Maxims and Politicks of that Society. Faithfully rendered into English,"
Lond. 1657, iSmo.; Lond. 1668, 8vo. John Evelyn also published a trans-
lation, Lond. 1664, 8vo. This was translated, apparently by an English
divine, notwithstanding the censures and condemnation of Alex. VII., which,
says the Jesuit translator of " The Discourses of Cleander and Eudoxe," in
1704, "his moral divinity found a way to render them of none effect ; and
that was to change their name [The Provincial Letters] into that of the
Mistery of Jesuitism. Upon the appearance of this book, it was thought
advisable to apply the same antidote here, that had had pretty good effect
abroad against the spreading poison ; and so the French Answer to Pascal
approved of by the Archbishop of Mechlen, and grand vicar of Lidge, in
1657, was done into English ; together with an answer to the Additionals to
Pascal's Letters. That was the work of Mr. Martin Green, and who read it
must own it is judiciously, solidly, and unanswerably done. But then you
must be told, that this his work was printed at Paris in 1659, a time when all
things were in the greatest confusion here, occasioned by the different designs
and conduct of Monk and the Rump. Hence it came to pass that very few
copies of it could then be imported to ballance the influence of that said
Mystery, or that of White's disciples in the new Art of Obedience and
Government.''

In 1651, Le P. Deschamps, jesuite, published " La Politique secrete des
Jansdnistes," which was translated into English by Fr. Thos. Fairfax, S.J.,
when the controversy about Jansenism was renewed in the beginning of last
century, under the title " The Secret Policy of the Jansenists, and the Present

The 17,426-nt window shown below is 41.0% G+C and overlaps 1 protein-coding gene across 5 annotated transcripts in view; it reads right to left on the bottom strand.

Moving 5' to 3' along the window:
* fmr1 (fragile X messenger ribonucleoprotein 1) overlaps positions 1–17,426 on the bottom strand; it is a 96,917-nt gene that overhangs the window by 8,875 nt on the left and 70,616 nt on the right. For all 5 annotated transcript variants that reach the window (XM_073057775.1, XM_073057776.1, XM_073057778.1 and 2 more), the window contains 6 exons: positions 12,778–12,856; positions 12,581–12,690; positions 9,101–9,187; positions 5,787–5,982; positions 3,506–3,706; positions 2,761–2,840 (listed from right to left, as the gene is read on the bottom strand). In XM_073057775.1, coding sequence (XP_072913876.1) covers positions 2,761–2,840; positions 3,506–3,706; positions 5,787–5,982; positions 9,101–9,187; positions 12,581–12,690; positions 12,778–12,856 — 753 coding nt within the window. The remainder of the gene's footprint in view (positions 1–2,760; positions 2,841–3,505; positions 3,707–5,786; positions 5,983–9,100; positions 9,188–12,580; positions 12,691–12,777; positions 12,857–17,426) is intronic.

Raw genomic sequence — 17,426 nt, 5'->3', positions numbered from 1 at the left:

State of the Sorbonne, with a Short History of Jansenism in Holland," 2nd
edit. 1702 (Dodd and other authorities say 1703), 241110. For the contro-
versy thus commenced between the English Jesuits and seculars, see under
T. Fairfax, T. Eyre, S.J., A. Giffard, R. Gumbledon, E. Hawarden, S. Jenks,
J. Sergeant, R. Short, T. Southcot, F. Thwaites, H. Tootell, Whittenhall,
R. Witham, &c.

2. An Account of the Jesuites Life and Doctrine, by M. G-.
Lond. 1661, i2mo. pp. 149.

Fr. James Forbes, S.J., Superior of the Society in Scotland, in a letter
addressed to the Father-General Paul Oliva, dated April 10, 1680, says,
" When I presented to his Serene Highness, the Duke of York, a book for
his casual reading, which many years ago had been written by a certain
Father Grene, in English, and which treats admirably of our institute, life,

E 2



52 BIBLIOGRAPHICAL DICTIONARY [GRE.

and doctrine, the prince and his wife were so taken with reading it, that they
wished me, as I had only that copy, to have another published, asserting that
he would take care that so excellent and important a book, especially for
these times, should be reprinted."

3. Vox Veritatis, seii Via Regia ducens ad veram Pacem. MS.
This treatise was translated into English by his brother, Francis Grene,

and printed at Ghent, 1676, 24mo.

4. The Church History of England, MS., commencing with the
reign of Hen. VIII. The first volume of this work was ready for the press
when death arrested the progress of his labours. Fr. Bartoli was indebted
to Fr. Grene for much of the information regarding English affairs in his
'• Dell' Istoria delia Compagnia di Giesu LTnghilterra parte dell' Europa,.
descritta dal P. Daniello Bartoli, della medesima Compagnia," Roma, 1667,
fol. pp. 620. Three of Fr. Grene's letters to his brother Christopher on this